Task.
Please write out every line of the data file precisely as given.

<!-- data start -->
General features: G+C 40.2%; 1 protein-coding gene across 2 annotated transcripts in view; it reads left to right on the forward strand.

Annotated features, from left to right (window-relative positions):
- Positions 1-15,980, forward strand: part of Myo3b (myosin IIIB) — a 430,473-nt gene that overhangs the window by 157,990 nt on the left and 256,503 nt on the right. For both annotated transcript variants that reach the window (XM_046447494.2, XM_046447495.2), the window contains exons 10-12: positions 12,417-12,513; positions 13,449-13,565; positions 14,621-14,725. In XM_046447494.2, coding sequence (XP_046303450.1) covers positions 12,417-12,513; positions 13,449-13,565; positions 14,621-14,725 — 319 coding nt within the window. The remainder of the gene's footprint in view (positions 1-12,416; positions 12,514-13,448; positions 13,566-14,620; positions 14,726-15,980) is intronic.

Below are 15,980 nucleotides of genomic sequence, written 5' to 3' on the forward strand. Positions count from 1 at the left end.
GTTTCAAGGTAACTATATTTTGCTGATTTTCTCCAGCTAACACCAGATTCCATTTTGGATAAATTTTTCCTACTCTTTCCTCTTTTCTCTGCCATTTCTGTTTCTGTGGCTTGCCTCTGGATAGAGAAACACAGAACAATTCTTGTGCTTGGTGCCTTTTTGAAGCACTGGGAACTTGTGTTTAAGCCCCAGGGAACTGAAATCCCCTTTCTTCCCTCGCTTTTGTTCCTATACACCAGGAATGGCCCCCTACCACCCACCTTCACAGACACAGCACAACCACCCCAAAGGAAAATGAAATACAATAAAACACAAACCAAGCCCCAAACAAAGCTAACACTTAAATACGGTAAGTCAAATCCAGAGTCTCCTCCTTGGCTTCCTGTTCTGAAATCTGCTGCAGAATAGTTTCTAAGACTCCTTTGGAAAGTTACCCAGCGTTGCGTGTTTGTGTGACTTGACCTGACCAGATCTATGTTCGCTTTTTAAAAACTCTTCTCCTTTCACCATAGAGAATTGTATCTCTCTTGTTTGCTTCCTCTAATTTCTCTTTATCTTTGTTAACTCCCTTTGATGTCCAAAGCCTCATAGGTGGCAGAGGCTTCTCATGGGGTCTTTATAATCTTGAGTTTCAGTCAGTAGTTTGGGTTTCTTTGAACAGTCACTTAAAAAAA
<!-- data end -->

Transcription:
General features: G+C 40.2%; 1 protein-coding gene across 2 annotated transcripts in view; it reads left to right on the forward strand.

Annotated features, from left to right (window-relative positions):
- Positions 1-15,980, forward strand: part of Myo3b (myosin IIIB) — a 430,473-nt gene that overhangs the window by 157,990 nt on the left and 256,503 nt on the right. For both annotated transcript variants that reach the window (XM_046447494.2, XM_046447495.2), the window contains exons 10-12: positions 12,417-12,513; positions 13,449-13,565; positions 14,621-14,725. In XM_046447494.2, coding sequence (XP_046303450.1) covers positions 12,417-12,513; positions 13,449-13,565; positions 14,621-14,725 — 319 coding nt within the window. The remainder of the gene's footprint in view (positions 1-12,416; positions 12,514-13,448; positions 13,566-14,620; positions 14,726-15,980) is intronic.

Below are 15,980 nucleotides of genomic sequence, written 5' to 3' on the forward strand. Positions count from 1 at the left end.
GTTTCAAGGTAACTATATTTTGCTGATTTTCTCCAGCTAACACCAGATTCCATTTTGGATAAATTTTTCCTACTCTTTCCTCTTTTCTCTGCCATTTCTGTTTCTGTGGCTTGCCTCTGGATAGAGAAACACAGAACAATTCTTGTGCTTGGTGCCTTTTTGAAGCACTGGGAACTTGTGTTTAAGCCCCAGGGAACTGAAATCCCCTTTCTTCCCTCGCTTTTGTTCCTATACACCAGGAATGGCCCCCTACCACCCACCTTCACAGACACAGCACAACCACCCCAAAGGAAAATGAAATACAATAAAACACAAACCAAGCCCCAAACAAAGCTAACACTTAAATACGGTAAGTCAAATCCAGAGTCTCCTCCTTGGCTTCCTGTTCTGAAATCTGCTGCAGAATAGTTTCTAAGACTCCTTTGGAAAGTTACCCAGCGTTGCGTGTTTGTGTGACTTGACCTGACCAGATCTATGTTCGCTTTTTAAAAACTCTTCTCCTTTCACCATAGAGAATTGTATCTCTCTTGTTTGCTTCCTCTAATTTCTCTTTATCTTTGTTAACTCCCTTTGATGTCCAAAGCCTCATAGGTGGCAGAGGCTTCTCATGGGGTCTTTATAATCTTGAGTTTCAGTCAGTAGTTTGGGTTTCTTTGAACAGTCACTTAAAAAAA